Torres column: Schedule meals, snacks to lessen weight gain
There is a controversy about how many times and when people should eat when they want to lose weight. Many say eating breakfast is not important, while others say it helps people lose weight. Many believe that eating late at night contributes to weight gain, yet others say it doesn’t make any difference. Some will tell you that in terms of weight loss it doesn’t matter if you eat more than two times at day, while others specifically recommend that people eat more than two times a day.
I have been helping people lose weight for more than five years, and my clients are very successful at it. I honestly don’t think that I’m the only expert, and everyone’s point of view is valid. I think people make recommendations because they believe what they’re saying: It probably worked for them or their clients.
My job here is to help you understand the pros and cons of eating many times a day compared to a few times a day.
Thermic effect of food
The thermic effect of food is the amount of energy the body expends when digesting. According to experts, this process takes at least 10 percent of the body’s daily energy needs. So the logic is that the more often you eat, the more often the thermic effect is activated. On the other hand, people eat fewer times a day in an effort to eat fewer calories.
I don’t think the thermic effect makes a lot of difference in weight loss, and I have not read a strong study showing otherwise. But I do think that every single grain of sand adds up.
Eating at night does not make people fat
Food is food at any time of the day, and the body burns calories 24/7. The calories that go in the body at 8 p.m. are the same as calories that go in at 5 p.m. Your likelihood of late-night snacking depends on how much time there is between dinner and when you go to bed. I think the myth of eating late began because people tend to choose the wrong foods to snack on when in front of the TV.
food is part of our survival
If we were living where there were limited healthy food resources, eating one or two times a day wouldn’t make us fat. It would be difficult to overeat something that we lack, and the body would not have enough calories to store. Keep in mind that I’m not saying this is healthy.
The truth is we live where there are more than enough food resources, not only healthy food but also junk food high in empty calories. What does this mean? Since we are designed for survival, hunger is a signal telling us we need energy. Therefore the instinct for survival coupled with readily available unhealthy food choices can add up to weight gain.
We live in a society where we are in a rush and don’t take the time to plan our eating schedule. Sometimes we wake up, don’t eat and go to work and then notice we are hungry. What happens then? We eat anything that’s in front of us. We are so hungry that we don’t care what we eat; it could be healthy, high in empty calories, or chemical-laden. We go to the closest fast food restaurant or buy packaged foods. The only thing we want is to eat soon.
We also overeat
Because we have been waiting to eat for hours (maybe five to eight hours), we don’t control our appetite. We eat foods high in calories and eat a lot of them. Then we feel guilty, and we try to understand why we can’t control ourselves. But we repeat the cycle and wait many hours before our next meal.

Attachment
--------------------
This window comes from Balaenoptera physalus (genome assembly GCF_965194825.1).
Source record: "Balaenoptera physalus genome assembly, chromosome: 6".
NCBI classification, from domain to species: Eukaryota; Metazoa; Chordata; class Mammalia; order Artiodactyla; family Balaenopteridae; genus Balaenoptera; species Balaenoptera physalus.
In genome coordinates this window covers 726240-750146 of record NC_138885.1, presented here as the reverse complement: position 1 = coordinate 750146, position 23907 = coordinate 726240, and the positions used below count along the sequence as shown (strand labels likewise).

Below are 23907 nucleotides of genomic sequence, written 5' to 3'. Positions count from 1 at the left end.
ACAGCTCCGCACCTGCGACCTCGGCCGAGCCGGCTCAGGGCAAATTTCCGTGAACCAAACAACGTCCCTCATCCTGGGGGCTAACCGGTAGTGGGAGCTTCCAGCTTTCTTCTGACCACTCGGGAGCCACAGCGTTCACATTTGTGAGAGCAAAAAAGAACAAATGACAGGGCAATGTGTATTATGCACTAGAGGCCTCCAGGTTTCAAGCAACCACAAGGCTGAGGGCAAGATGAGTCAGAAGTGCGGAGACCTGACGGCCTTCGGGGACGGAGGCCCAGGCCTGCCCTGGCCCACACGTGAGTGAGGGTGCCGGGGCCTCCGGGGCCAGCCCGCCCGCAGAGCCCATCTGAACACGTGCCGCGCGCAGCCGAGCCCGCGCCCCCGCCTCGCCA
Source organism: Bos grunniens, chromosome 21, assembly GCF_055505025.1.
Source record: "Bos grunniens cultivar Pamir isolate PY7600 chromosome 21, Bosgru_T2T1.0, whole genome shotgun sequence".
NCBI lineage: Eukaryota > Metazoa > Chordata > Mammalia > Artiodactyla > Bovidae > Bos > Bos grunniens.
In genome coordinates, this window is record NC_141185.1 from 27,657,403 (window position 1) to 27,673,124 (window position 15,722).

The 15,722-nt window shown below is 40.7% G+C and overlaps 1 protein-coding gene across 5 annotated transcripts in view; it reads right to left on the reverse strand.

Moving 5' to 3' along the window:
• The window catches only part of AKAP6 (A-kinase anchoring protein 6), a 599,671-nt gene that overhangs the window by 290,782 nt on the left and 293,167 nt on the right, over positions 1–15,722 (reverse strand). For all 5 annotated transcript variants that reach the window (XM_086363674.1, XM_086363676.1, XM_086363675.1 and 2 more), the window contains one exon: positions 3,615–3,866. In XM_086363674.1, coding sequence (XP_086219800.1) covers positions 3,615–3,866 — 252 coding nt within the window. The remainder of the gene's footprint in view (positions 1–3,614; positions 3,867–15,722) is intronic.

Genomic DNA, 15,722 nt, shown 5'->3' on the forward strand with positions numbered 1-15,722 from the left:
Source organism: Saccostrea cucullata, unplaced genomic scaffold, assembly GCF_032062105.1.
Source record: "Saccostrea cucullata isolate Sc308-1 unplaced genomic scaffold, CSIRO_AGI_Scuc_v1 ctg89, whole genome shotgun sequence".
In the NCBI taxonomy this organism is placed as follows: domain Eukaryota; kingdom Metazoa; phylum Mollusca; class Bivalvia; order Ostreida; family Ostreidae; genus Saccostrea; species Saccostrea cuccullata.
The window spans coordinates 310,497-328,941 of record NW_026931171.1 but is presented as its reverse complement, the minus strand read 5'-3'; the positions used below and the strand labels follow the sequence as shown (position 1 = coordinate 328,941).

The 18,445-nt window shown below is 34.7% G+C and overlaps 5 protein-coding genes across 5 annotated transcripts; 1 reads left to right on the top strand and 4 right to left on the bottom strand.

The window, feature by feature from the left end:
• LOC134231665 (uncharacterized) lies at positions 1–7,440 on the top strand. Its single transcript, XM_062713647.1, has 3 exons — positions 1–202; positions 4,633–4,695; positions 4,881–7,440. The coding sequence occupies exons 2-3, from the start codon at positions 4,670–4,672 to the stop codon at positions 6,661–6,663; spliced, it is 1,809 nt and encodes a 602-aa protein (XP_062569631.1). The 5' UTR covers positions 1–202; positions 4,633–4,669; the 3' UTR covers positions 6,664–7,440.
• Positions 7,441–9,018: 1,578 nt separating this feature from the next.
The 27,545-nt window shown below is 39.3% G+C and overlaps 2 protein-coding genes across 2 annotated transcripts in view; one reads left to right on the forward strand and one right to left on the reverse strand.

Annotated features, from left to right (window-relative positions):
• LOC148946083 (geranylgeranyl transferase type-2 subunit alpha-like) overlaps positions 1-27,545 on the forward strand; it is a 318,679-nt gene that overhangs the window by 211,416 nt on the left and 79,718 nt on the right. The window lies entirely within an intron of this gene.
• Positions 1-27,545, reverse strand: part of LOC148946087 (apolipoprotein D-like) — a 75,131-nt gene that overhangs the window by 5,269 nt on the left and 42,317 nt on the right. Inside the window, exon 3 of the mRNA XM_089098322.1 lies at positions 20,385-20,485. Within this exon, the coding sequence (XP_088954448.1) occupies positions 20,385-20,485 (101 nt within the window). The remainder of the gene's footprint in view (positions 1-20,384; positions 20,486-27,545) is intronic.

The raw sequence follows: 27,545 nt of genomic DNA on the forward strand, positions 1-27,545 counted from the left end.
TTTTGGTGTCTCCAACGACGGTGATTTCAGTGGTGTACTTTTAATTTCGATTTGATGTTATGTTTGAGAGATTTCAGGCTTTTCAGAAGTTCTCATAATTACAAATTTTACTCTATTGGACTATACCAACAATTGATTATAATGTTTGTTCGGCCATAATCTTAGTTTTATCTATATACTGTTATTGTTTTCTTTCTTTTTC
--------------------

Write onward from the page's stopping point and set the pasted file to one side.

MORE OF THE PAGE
I have found that people who eat breakfast and have snacks between meals choose the right foods and eat the right amount,
That’s because they’re not very hungry by the next meal, and their mind is clear to make conscious decisions about the foods they will choose. These people usually choose the healthiest foods. Also, they don’t overeat because they don’t need to compensate for the eight hours during which they have not eaten.
It seems obvious that a person who eats fewer calories than needed will lose weight. However, the right environment is required to eat minimum calories, and health can be jeopardized with a low-calorie diet.
If we are realistic, we can understand that our brain makes survival decisions that are difficult to control under certain circumstances. The best action we can take is to avoid those circumstances (in this case, not to let hunger catch us off guard) and to make conscious decisions.
To sum it up
In other words, my conclusion is that eating at least three times a day with one or two snacks, if required, is the best approach to weight loss for people who are not consciously aware of their food decisions. For example, breakfast at 6 a.m., fruit at 10 a.m., lunch at noon, fruit or kefir serving at 4 p.m. and dinner at 7.
Eating just a few times a day may decrease your caloric intake and help you lose weight, but for this to happen, you need to overcome the feeling of hunger and eat the right foods and the right amount. If this doesn’t work, eating more times a day may help control your hunger and, therefore, help you choose the right foods and the right amount.
Sandro Torres is owner of Custom Body Fitness in Carbondale, author of the book “Lose Weight Permanently” and a Watch Fit columnist. His column appears on the second and fourth Tuesdays of the month in Body & More.
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